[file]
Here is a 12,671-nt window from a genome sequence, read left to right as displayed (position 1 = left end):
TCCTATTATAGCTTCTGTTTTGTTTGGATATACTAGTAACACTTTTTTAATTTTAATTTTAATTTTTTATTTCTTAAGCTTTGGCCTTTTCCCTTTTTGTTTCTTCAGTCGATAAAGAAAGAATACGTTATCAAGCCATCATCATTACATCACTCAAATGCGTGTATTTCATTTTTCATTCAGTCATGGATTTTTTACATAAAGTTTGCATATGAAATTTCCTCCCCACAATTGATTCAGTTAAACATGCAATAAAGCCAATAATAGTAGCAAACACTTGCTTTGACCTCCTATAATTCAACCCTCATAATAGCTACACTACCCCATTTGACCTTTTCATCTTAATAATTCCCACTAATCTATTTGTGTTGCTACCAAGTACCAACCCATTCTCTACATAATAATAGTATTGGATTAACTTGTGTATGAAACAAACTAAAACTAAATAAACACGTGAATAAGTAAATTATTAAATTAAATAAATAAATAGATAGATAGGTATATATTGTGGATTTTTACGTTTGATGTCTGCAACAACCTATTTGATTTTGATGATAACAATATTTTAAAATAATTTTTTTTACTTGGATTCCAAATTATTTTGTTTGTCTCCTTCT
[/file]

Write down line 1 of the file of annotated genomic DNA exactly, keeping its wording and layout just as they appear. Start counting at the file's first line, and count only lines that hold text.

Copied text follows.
Here is a 12,671-nt window from a genome sequence, read left to right as displayed (position 1 = left end):